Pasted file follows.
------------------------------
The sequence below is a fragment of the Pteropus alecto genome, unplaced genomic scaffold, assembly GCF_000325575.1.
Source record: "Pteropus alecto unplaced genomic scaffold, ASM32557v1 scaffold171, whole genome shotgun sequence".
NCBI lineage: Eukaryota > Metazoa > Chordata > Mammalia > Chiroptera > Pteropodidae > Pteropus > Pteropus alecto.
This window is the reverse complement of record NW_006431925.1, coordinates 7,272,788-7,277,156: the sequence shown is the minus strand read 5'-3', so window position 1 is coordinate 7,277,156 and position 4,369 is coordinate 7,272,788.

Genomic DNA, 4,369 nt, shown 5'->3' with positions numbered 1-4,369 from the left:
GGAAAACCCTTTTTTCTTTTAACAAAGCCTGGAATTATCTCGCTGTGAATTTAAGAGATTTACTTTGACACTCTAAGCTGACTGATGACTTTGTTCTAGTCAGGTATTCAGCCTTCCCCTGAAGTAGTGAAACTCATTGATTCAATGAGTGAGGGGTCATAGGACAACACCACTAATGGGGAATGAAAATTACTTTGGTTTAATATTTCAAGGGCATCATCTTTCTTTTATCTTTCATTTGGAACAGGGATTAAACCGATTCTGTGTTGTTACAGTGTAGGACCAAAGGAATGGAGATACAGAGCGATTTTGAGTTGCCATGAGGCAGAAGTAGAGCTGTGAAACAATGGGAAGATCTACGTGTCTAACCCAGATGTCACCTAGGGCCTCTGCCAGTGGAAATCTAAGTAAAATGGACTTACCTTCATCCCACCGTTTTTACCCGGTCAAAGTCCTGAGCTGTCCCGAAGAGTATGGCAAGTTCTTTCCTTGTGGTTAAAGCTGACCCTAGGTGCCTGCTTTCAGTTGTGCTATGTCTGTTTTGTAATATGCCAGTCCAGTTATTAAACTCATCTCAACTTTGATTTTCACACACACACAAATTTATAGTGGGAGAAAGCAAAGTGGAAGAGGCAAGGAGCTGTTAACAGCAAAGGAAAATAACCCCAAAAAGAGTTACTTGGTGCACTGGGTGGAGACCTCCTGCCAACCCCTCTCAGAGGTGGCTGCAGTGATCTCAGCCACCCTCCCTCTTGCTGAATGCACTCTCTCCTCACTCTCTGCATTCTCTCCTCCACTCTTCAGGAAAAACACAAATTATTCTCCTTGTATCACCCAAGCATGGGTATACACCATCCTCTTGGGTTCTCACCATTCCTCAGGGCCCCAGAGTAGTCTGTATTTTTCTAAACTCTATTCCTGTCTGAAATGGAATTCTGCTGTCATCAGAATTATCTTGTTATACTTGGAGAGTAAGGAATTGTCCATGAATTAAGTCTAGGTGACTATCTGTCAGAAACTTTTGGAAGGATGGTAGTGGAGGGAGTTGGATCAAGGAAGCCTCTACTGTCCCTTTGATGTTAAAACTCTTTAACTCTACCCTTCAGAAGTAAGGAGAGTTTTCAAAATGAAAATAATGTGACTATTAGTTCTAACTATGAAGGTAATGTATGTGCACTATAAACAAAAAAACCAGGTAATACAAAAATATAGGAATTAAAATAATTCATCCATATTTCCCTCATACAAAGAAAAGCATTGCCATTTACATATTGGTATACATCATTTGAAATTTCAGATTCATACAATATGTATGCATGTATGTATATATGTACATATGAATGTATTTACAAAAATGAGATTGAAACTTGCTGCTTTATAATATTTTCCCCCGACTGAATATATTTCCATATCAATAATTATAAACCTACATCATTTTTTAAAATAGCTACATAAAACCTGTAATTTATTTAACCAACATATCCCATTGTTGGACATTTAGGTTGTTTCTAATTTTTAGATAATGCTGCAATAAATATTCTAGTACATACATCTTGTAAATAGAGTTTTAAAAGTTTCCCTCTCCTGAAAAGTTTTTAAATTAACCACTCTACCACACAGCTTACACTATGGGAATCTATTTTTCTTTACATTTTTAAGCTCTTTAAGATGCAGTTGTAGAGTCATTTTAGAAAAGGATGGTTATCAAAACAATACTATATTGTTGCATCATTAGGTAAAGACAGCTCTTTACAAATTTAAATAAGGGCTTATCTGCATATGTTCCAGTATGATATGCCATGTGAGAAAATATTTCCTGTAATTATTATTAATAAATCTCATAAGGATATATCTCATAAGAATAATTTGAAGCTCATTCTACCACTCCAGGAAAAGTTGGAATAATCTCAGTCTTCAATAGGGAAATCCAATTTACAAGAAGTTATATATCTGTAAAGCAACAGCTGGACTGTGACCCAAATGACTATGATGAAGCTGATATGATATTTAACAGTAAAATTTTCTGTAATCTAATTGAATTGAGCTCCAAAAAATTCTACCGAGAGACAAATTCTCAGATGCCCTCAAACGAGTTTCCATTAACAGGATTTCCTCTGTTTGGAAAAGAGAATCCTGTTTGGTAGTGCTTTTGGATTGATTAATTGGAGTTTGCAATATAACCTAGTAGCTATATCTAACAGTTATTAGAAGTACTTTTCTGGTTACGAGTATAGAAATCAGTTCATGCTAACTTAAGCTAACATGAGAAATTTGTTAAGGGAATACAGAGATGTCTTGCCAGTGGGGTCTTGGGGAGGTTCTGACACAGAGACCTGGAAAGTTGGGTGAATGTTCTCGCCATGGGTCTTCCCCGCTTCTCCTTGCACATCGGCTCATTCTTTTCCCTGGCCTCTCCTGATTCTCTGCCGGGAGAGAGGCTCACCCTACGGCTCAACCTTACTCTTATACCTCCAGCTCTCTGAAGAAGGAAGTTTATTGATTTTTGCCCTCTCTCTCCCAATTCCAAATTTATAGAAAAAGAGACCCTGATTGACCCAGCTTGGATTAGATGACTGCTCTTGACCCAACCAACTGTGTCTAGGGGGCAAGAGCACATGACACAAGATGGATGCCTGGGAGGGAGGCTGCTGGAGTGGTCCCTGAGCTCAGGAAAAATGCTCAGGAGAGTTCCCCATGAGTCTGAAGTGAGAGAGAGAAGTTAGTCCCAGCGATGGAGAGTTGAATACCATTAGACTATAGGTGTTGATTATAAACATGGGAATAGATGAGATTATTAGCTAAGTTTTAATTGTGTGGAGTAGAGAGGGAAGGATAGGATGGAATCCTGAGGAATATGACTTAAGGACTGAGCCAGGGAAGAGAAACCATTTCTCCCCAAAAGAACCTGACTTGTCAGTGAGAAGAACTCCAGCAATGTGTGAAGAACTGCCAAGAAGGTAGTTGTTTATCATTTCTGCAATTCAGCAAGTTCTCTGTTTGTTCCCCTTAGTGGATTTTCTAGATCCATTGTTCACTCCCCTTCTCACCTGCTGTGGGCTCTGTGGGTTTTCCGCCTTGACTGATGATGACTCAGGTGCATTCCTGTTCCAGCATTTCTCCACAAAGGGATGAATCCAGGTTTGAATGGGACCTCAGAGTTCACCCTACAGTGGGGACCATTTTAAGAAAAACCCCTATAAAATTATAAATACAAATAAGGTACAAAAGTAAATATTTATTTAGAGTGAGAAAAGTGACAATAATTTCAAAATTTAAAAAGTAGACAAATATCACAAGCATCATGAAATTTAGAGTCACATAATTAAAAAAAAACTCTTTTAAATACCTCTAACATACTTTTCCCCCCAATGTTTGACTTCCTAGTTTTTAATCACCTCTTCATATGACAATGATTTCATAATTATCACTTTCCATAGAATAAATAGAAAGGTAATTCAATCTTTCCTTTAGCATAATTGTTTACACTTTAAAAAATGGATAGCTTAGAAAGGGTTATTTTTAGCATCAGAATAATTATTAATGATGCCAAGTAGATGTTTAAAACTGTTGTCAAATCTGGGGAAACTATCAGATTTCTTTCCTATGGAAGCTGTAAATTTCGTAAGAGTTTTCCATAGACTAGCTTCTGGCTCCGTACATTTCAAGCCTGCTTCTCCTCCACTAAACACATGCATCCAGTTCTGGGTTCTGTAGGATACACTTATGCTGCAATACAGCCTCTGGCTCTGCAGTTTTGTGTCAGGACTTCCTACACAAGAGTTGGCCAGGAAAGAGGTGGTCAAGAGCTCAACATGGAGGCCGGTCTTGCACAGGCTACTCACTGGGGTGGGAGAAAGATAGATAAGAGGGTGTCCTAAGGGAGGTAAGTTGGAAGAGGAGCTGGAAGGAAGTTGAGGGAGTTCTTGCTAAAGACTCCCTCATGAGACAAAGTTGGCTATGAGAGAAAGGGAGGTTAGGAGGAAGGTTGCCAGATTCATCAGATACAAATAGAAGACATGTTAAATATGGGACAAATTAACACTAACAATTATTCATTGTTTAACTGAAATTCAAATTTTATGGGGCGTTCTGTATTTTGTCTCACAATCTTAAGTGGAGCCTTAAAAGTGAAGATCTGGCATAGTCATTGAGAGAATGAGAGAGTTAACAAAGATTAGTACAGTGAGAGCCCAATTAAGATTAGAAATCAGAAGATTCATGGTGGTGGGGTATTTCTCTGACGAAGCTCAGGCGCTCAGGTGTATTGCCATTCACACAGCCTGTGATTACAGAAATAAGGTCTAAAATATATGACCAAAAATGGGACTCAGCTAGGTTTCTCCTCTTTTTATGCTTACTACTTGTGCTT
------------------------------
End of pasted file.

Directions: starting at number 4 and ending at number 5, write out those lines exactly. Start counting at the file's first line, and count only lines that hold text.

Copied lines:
This window is the reverse complement of record NW_006431925.1, coordinates 7,272,788-7,277,156: the sequence shown is the minus strand read 5'-3', so window position 1 is coordinate 7,277,156 and position 4,369 is coordinate 7,272,788.

Genomic DNA, 4,369 nt, shown 5'->3' with positions numbered 1-4,369 from the left: